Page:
Presentation on theme: "Introduction to Muscle Anatomy. Types of Muscle 1. Skeletal –Elongated Cells –Multi nucleated –Striated – striped appearance –Voluntary –Produces powerful."— Presentation transcript:
Introduction to Muscle Anatomy
Types of Muscle 1. Skeletal –Elongated Cells –Multi nucleated –Striated – striped appearance –Voluntary –Produces powerful contractions –Tires easily, needs rest (fatigue). –Covers bony skeleton (motility) Cross Section Notice nuclei around outside of cell. Longitudinal View Notice striations and nuclei around outside of cell.
Skeletal Muscle Composite Sketch
2. Smooth –Spindle-shaped Cell –Single nucleus in each cell –No Striations –Involuntary –Slow, sustained contractions –In hollow visceral organs (stomach, bladder, respiratory passages) Cross Section Nucleus is in center of cell. Cells much smaller.
Muscle Functions Produce movement –locomotion & manipulation –Help blood move through veins & food thru small intestines Maintain posture Stabilize joints Body temp homeostasis –Shivering: movement produces heat energy
Muscle Requirements Demands continuous oxygen/nutrient supply. –Lots of arteries/capillaries to muscle. Each muscle cell w/ its own nerve ending controlling its activity. Produce much metabolic waste due to constant activity. Motor end plate (terminus) Axon of neuron
Muscle Attachments Most muscles span joints Attaches to bone in two places: (video)video 1. Insertion: the moveable bone Bicep insertion is the radius 2. Origin: the stationary bone bicep originates in two different places in scapula Attachment types 1.Direct: attaches right onto bone - ex. intercostal muscles of ribs 2.Indirect: via tendon or aponeurosis (sheet-like tendon) to connect to bone - leaves bone markings such as tubercle
Muscle Organization Muscles are complex bundled structures: fibers within fibers
Muscle Fibers A Muscle Fiber = Muscle Cell HUGE cell: – m in diameter –can be hundreds of centimeters long (created by cytoplasmic fusion of multiple embryonic cells) –extends the length of the muscle Main content: bundles of proteins (actin and myosin) Multinucleated –to maintain high rate of protein synthesis. –Muscle fiber nucleus = myonucleus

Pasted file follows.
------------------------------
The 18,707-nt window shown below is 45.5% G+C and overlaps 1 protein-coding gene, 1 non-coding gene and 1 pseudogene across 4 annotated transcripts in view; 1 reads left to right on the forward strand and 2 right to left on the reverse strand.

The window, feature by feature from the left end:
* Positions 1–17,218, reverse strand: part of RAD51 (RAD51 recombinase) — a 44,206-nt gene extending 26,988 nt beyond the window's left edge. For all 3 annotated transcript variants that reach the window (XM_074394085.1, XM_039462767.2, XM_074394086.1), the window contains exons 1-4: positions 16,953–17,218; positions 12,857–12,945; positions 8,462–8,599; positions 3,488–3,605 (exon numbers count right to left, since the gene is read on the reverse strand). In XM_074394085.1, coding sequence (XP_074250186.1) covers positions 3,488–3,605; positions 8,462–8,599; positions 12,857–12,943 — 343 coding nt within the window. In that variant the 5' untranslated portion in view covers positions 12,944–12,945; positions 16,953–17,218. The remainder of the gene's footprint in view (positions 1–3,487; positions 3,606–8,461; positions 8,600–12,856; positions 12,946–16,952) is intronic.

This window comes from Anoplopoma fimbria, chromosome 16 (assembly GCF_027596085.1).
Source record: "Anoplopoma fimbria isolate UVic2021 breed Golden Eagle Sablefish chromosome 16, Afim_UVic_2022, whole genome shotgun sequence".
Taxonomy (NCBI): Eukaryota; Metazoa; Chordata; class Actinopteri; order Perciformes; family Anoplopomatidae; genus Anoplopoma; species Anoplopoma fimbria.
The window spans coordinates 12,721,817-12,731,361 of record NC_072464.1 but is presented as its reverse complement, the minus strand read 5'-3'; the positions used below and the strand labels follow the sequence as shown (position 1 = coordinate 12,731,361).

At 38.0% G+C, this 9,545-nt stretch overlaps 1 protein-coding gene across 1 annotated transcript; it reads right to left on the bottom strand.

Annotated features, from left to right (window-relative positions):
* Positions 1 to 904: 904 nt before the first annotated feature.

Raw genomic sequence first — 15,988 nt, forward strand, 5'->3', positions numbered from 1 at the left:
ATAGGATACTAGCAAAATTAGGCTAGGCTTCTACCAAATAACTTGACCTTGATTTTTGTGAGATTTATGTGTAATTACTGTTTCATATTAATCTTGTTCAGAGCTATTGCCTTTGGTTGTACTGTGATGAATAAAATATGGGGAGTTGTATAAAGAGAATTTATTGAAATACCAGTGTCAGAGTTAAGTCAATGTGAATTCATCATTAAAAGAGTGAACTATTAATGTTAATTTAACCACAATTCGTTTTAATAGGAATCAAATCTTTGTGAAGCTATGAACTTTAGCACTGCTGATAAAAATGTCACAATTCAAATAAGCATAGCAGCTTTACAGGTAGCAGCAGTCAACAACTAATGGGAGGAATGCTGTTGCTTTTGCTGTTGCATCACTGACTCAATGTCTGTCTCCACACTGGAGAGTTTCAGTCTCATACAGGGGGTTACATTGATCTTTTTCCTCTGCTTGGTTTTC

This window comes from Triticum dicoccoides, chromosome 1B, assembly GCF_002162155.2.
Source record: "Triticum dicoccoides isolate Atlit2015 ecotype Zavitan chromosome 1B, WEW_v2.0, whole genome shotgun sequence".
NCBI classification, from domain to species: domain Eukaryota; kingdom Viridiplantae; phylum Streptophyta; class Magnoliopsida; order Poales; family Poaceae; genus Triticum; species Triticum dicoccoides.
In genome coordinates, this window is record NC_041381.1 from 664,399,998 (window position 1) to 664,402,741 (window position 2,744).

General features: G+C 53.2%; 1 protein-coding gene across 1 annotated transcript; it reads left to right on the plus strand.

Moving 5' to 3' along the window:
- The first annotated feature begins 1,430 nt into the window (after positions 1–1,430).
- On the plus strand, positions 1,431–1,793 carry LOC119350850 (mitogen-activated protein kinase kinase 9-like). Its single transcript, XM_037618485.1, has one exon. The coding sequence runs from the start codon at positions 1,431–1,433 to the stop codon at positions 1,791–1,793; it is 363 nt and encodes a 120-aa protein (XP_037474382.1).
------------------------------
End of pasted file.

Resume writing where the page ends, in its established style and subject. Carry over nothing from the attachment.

Insulation of Muscles Muscle cells must be insulated from one another by specialized membranes Muscle cells work electrically –if not insulated, nerves cannot control individual muscles.
Epimysium surrounds entire muscle –Dense CT that merges with tendon –Epi = outer –Mys = muscle Perimysium surrounds muscle fascicles –Peri = around –Within a muscle fascicle are many muscle fibers Endomysium surrounds muscle fiber –Endo = within
Structural Terminology Associated with Muscle Fibers Prefixes: myo, mys, and sarco all refer to muscle Sacroplasmic Reticulum = Smooth ER of muscle (regulates calcium levels for muscle contraction) Sarcoplasm = Cytoplasm –To maintain ATP production during cellular respiration, contains high amounts of: mitochondria glycosomes that store sugar oxygen binding protein called myoglobin Sarcolemma = Plasma Membrane T tubules - The sarcolemma of muscle cells are not just on the outside, rather forms tubes that dive into the muscle cells Myosin and Actin= muscle proteins that create muscle cytoskeletal filaments for contraction
Microstructures Each muscle fiber (muscle cell), is composed of many myofibrils. –Organized system of cytoskeleton filaments of actin and myosin proteins that do the actual contracting –Myofibrils are NOT CELLS –A sarcomere is one segment of a myofibril (muscle segments). –The series of sarcomeres produce the striated appearance of muscles
Muscle Fiber Sarcomere
Sarcomere organization Myofibril composed of repeating series of sarcomeres with dark A and light I bands. I bands intersected by Z discs mark the outer edges of each sarcomere. Contraction happens within one sarcomere.
Sarcomere Banding Pattern
Let’s sketch the sarcomere together and discuss the sliding filament model of muscle contraction How do muscle contract?